On testing convexity and submodularity

Michal Parnas*, Dana Ron, Ronitt Rubinfeld

*Corresponding author for this work

Research output: Contribution to journalArticlepeer-review

26 Scopus citations


Convex and submodular functions play an important role in many applications, and in particular in combinatorial optimization. Here we study two special cases: convexity in one dimension and submodularity in two dimensions. The latter type of functions are equivalent to the well-known Monge matrices. A matrix V = {vi,j}i,j=0i=n1,j=n2 is called a Monge matrix if for every 0 ≤ i < i′ ≤ n1 and 0 ≤ j < j′ ≤ n2 we have vi,j + vi′,j′ ≤ vi′,j′ + vi′,j. If inequality holds in the opposite direction, then V is an inverse Monge matrix (supermodular function). Many problems, such as the traveling salesperson problem and various transportation problems, can be solved more efficiently if the input is a Monge matrix. In this work we present testing algorithms for the above properties. A testing algorithm for a predetermined property P is given query access to an unknown function f and a distance parameter ε. The algorithm should accept f with high probability if it has the property P and reject it with high probability if more than an ε-fraction of the function values should be modified so that f obtains the property. Our algorithm for testing whether a 1-dimensional function f : [n] → ℝ is convex (concave) has query complexity and running time of O ((log n)/ε). Our algorithm for testing whether an n1 × n2 matrix V is a Monge (inverse Monge) matrix has query complexity and running time of O ((log n1 · log n2)/ε).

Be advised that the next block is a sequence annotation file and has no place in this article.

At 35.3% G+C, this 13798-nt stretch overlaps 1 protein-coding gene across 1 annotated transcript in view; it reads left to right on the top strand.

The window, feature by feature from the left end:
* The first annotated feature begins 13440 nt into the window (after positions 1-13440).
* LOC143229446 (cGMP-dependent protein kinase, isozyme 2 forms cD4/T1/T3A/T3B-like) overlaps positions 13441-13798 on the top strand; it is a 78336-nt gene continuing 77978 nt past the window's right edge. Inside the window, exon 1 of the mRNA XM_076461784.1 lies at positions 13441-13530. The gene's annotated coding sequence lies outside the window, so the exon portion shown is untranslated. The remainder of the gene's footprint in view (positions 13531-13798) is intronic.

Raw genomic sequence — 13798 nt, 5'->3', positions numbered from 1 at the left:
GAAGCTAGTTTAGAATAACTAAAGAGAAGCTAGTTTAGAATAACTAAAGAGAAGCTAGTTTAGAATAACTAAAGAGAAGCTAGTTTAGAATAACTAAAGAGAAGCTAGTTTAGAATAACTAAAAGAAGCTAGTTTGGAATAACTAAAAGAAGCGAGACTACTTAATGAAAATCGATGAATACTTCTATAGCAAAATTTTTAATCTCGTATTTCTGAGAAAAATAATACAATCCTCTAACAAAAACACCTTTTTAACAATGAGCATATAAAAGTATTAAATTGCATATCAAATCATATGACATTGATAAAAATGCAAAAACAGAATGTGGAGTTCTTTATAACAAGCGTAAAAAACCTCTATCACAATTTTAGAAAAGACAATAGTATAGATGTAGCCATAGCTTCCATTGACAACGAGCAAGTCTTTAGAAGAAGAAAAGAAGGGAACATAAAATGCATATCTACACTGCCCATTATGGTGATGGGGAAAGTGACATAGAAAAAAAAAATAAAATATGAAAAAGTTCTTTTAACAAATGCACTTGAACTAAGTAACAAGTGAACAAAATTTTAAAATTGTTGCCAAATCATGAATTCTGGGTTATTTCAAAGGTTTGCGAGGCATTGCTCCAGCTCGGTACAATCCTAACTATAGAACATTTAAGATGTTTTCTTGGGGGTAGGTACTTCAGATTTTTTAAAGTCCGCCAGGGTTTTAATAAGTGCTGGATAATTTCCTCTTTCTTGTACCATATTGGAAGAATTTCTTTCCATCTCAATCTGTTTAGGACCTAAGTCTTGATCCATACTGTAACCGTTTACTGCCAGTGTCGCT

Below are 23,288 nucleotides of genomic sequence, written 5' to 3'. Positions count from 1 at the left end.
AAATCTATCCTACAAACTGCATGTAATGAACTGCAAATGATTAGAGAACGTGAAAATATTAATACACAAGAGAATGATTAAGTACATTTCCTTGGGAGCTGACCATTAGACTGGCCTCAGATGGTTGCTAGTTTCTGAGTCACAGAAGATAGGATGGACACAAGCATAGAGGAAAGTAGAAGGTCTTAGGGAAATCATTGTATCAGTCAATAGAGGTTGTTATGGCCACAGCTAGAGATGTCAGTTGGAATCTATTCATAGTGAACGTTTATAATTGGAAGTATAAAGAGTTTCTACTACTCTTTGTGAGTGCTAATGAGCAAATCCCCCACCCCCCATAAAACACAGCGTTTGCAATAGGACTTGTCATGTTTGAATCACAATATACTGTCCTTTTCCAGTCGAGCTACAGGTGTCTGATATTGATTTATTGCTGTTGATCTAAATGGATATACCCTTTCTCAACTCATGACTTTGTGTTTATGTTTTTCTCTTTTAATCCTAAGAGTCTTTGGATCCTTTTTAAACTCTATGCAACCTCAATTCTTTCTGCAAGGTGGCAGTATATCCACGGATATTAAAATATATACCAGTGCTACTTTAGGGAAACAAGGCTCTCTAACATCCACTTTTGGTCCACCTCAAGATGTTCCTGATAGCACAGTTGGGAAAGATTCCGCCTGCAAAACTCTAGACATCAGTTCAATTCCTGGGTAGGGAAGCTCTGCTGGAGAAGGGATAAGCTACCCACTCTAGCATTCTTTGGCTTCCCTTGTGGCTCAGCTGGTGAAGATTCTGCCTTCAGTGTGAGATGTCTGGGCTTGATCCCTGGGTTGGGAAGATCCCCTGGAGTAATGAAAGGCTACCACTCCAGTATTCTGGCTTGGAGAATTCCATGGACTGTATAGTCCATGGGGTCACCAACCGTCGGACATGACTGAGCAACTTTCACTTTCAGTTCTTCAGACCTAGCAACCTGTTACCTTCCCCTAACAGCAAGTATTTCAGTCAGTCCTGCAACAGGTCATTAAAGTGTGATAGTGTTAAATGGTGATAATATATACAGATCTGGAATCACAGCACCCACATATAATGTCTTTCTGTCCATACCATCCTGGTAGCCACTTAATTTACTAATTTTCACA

Original languageEnglish
Pages (from-to)1158-1184
Number of pages27
JournalSIAM Journal on Computing
Issue number5
StatePublished - Aug 2003


  • Approximation algorithms
  • Convex functions
  • Monge matrices
  • Property testing
  • Randomized algorithms


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